IEPs... Why They Still Matter
IEPs… Why They Still Matter!
Thursday & Friday, December 3 & 4, 2020
Richard Stock, PhD, BCBA-D
Web Streaming Only
You can also register by calling us.
|For||Primarily for parents, but open to educators & community professionals|
|Focus||School aged children from Kindergarten to Grade 12|
This workshop is partially funded by the Government of Canada's Emergency Support Fund and the Vancouver Foundation.
About the Event
Individual Education Plans [IEP] have been key to supporting learning for children with diverse needs for decades and they remain an essential tool for school teams and families. This two-day workshop will focus on how IEP’s can be used most effectively to support students with autism and related developmental disabilities.
Primary consideration will be given to IEP design and implementation with case examples from kindergarten through high school. Topics will include correcting misconceptions about the role of IEP’s and the importance of building collaborative teams.
The goal of these two days is to give parents an understanding the IEP process from A to Z, including knowing where you are and where you are going:
- Assessing “present level” and developing meaningful goals;
- Selecting effective instructional methods;
- Accountability: measurement of student achievement and IEP effectiveness.
This presentation will be particularly relevant to parents whose children are in the British Columbia education system, however, the need for evidence-based IEPs is a standard widely accepted internationally.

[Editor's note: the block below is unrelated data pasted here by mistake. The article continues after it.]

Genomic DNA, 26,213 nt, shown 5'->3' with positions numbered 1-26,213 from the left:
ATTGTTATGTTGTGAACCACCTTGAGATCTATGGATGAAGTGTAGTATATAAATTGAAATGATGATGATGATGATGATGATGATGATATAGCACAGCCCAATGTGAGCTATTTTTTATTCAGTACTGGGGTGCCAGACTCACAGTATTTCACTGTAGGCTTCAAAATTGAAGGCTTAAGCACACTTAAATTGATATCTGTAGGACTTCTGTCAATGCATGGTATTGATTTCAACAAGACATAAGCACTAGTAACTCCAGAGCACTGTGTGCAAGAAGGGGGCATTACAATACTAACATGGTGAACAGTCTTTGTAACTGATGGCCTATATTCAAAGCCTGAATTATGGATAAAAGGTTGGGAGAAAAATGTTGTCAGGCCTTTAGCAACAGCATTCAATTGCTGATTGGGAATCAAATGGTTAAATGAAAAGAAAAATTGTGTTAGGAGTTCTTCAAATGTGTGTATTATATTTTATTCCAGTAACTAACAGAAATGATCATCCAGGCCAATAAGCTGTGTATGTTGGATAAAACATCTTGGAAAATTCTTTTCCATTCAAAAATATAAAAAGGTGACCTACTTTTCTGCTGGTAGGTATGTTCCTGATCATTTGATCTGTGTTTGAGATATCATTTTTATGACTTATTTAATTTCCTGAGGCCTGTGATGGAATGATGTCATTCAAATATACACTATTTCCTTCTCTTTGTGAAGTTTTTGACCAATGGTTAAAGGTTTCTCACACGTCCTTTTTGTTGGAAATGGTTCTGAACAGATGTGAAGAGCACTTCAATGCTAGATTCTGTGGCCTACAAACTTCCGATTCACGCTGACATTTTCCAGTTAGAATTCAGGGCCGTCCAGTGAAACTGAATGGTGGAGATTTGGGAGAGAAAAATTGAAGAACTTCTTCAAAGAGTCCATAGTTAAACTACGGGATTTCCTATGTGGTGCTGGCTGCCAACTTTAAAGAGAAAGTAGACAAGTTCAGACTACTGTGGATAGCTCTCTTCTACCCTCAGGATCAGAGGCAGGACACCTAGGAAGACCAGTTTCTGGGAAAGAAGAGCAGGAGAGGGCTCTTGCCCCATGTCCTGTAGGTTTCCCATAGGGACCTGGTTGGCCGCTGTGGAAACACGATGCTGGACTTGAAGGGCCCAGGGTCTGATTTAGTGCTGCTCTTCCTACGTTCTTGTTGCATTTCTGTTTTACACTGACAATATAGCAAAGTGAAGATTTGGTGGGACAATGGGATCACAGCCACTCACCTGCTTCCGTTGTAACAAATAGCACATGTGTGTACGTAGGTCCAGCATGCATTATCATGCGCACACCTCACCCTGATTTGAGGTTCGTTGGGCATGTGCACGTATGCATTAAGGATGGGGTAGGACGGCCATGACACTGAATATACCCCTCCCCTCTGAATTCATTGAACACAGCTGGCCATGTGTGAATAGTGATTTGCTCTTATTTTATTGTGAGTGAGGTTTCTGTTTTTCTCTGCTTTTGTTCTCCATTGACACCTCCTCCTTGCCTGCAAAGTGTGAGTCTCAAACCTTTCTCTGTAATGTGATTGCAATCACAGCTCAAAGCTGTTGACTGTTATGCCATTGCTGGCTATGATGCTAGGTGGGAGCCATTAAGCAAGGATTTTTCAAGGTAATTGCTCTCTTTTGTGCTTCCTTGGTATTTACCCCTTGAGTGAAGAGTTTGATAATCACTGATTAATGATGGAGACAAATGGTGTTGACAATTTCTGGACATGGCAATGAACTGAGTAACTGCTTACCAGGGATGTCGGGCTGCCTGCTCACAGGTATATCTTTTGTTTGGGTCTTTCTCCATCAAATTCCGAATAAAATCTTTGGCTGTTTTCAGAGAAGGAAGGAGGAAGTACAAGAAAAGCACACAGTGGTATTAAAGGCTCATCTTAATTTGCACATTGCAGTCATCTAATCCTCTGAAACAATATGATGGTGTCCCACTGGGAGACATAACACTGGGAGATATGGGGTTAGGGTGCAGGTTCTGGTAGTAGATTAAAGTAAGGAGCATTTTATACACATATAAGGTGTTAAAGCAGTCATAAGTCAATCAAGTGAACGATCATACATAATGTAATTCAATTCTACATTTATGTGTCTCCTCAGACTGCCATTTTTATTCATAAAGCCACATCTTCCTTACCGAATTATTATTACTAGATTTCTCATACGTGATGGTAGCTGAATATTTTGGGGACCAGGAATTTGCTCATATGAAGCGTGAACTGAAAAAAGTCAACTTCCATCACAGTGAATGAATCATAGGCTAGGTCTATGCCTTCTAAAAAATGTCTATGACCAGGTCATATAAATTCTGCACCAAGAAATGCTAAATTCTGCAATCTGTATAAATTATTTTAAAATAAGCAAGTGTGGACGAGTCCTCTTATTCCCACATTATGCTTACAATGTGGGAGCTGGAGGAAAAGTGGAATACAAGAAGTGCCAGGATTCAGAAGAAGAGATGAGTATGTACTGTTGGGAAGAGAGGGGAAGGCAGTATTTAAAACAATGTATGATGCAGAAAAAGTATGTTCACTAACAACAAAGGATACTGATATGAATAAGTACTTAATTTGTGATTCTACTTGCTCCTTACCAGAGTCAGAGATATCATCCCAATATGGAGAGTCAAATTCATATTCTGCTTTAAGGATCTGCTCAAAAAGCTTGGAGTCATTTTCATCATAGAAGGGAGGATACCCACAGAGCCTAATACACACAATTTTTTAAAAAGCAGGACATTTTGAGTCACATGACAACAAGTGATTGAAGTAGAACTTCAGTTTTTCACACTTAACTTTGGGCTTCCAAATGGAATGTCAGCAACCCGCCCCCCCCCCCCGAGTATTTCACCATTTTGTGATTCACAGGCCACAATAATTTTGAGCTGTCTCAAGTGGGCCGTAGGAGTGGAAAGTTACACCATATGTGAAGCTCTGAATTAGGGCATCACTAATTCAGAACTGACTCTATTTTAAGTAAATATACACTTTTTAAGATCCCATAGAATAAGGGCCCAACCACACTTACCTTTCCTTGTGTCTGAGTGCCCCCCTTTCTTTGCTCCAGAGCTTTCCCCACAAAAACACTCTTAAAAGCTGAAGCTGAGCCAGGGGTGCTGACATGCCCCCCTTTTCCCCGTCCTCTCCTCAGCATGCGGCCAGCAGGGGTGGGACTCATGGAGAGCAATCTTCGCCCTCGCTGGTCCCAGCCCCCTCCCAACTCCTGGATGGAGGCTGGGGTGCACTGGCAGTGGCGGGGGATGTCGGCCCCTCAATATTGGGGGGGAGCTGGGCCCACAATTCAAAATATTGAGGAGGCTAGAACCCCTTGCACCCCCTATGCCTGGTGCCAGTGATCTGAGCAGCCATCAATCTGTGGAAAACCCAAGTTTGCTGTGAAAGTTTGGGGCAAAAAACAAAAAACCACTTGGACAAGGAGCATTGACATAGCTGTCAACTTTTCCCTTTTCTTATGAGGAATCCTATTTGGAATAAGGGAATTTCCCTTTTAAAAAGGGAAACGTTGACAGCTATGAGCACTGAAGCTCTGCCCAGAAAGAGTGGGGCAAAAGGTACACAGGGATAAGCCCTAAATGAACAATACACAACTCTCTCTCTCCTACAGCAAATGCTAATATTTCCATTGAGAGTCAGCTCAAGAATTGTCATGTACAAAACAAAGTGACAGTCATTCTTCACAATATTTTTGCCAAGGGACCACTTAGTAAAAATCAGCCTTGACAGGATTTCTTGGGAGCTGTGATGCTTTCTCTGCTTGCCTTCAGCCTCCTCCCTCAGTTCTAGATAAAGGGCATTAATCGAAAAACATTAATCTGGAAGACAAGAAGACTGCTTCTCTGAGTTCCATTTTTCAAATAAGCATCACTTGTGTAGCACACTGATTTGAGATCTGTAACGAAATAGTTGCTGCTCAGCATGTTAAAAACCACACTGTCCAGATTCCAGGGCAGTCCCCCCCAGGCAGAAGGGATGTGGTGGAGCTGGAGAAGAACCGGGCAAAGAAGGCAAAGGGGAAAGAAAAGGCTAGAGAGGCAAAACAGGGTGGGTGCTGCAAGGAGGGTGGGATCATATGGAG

About the Presenter
Richard Stock, PhD, BCBA-D is one of B.C.’s most respected Behavior Analysts. He is highly regarded both as a teacher and a collaborative member of inter-disciplinary intervention teams.
Dr. Stock has been on faculty in the ABA – Autism Department at Capilano University since 2009 and co-ordinator of the program since 2013. He has extensive clinical experience. Since 1999 he has provided behavioral/educational consultative services to children and youth with ASD and other developmental disabilities in home, school and community settings. His scholarly and clinical interests include: ABA, behavioural intervention, knowledge dissemination and inter-disciplinary collaboration, and the application of ABA to education and environmental sustainability. He also teaches graduate courses in ABA as an Assistant Professor at the University of Western Ontario and Adjunct Faculty at UBC.
Note: All times are in Pacific Standard Time (PST), UTC -8.
This is a free event, made possible by our generous sponsors.